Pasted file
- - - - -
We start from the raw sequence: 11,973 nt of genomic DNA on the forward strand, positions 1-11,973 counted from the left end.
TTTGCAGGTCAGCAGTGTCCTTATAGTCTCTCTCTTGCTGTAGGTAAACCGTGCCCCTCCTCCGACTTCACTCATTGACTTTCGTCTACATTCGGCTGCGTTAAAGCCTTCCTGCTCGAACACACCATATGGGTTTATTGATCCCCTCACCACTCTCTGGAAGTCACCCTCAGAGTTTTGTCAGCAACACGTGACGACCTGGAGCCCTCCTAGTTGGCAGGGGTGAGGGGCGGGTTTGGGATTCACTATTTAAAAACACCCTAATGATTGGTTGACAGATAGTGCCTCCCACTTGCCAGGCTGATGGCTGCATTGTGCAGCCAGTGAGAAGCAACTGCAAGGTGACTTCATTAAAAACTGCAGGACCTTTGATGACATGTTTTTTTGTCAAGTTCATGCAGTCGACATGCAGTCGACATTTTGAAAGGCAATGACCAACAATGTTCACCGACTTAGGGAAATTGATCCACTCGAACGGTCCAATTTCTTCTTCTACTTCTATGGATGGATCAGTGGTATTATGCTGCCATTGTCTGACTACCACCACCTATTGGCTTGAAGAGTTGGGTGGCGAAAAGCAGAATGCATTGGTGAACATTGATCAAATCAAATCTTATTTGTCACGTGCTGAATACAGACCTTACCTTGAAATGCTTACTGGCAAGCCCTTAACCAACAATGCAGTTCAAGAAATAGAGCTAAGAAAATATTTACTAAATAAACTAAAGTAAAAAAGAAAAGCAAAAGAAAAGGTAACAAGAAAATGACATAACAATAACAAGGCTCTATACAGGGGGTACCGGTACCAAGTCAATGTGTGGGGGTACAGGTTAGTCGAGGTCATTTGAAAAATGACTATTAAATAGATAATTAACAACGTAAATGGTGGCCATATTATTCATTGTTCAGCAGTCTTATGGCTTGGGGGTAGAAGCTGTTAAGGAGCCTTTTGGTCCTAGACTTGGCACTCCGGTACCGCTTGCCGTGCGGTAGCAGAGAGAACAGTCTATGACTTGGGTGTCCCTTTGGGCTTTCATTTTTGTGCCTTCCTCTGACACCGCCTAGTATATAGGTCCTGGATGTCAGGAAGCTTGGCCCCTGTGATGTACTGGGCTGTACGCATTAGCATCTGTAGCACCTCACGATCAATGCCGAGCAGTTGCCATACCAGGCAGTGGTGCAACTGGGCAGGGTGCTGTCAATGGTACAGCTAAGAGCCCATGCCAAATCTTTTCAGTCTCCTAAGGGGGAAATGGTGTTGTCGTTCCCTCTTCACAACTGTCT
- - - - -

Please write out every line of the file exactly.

We start from the raw sequence: 11,973 nt of genomic DNA on the forward strand, positions 1-11,973 counted from the left end.
TTTGCAGGTCAGCAGTGTCCTTATAGTCTCTCTCTTGCTGTAGGTAAACCGTGCCCCTCCTCCGACTTCACTCATTGACTTTCGTCTACATTCGGCTGCGTTAAAGCCTTCCTGCTCGAACACACCATATGGGTTTATTGATCCCCTCACCACTCTCTGGAAGTCACCCTCAGAGTTTTGTCAGCAACACGTGACGACCTGGAGCCCTCCTAGTTGGCAGGGGTGAGGGGCGGGTTTGGGATTCACTATTTAAAAACACCCTAATGATTGGTTGACAGATAGTGCCTCCCACTTGCCAGGCTGATGGCTGCATTGTGCAGCCAGTGAGAAGCAACTGCAAGGTGACTTCATTAAAAACTGCAGGACCTTTGATGACATGTTTTTTTGTCAAGTTCATGCAGTCGACATGCAGTCGACATTTTGAAAGGCAATGACCAACAATGTTCACCGACTTAGGGAAATTGATCCACTCGAACGGTCCAATTTCTTCTTCTACTTCTATGGATGGATCAGTGGTATTATGCTGCCATTGTCTGACTACCACCACCTATTGGCTTGAAGAGTTGGGTGGCGAAAAGCAGAATGCATTGGTGAACATTGATCAAATCAAATCTTATTTGTCACGTGCTGAATACAGACCTTACCTTGAAATGCTTACTGGCAAGCCCTTAACCAACAATGCAGTTCAAGAAATAGAGCTAAGAAAATATTTACTAAATAAACTAAAGTAAAAAAGAAAAGCAAAAGAAAAGGTAACAAGAAAATGACATAACAATAACAAGGCTCTATACAGGGGGTACCGGTACCAAGTCAATGTGTGGGGGTACAGGTTAGTCGAGGTCATTTGAAAAATGACTATTAAATAGATAATTAACAACGTAAATGGTGGCCATATTATTCATTGTTCAGCAGTCTTATGGCTTGGGGGTAGAAGCTGTTAAGGAGCCTTTTGGTCCTAGACTTGGCACTCCGGTACCGCTTGCCGTGCGGTAGCAGAGAGAACAGTCTATGACTTGGGTGTCCCTTTGGGCTTTCATTTTTGTGCCTTCCTCTGACACCGCCTAGTATATAGGTCCTGGATGTCAGGAAGCTTGGCCCCTGTGATGTACTGGGCTGTACGCATTAGCATCTGTAGCACCTCACGATCAATGCCGAGCAGTTGCCATACCAGGCAGTGGTGCAACTGGGCAGGGTGCTGTCAATGGTACAGCTAAGAGCCCATGCCAAATCTTTTCAGTCTCCTAAGGGGGAAATGGTGTTGTCGTTCCCTCTTCACAACTGTCT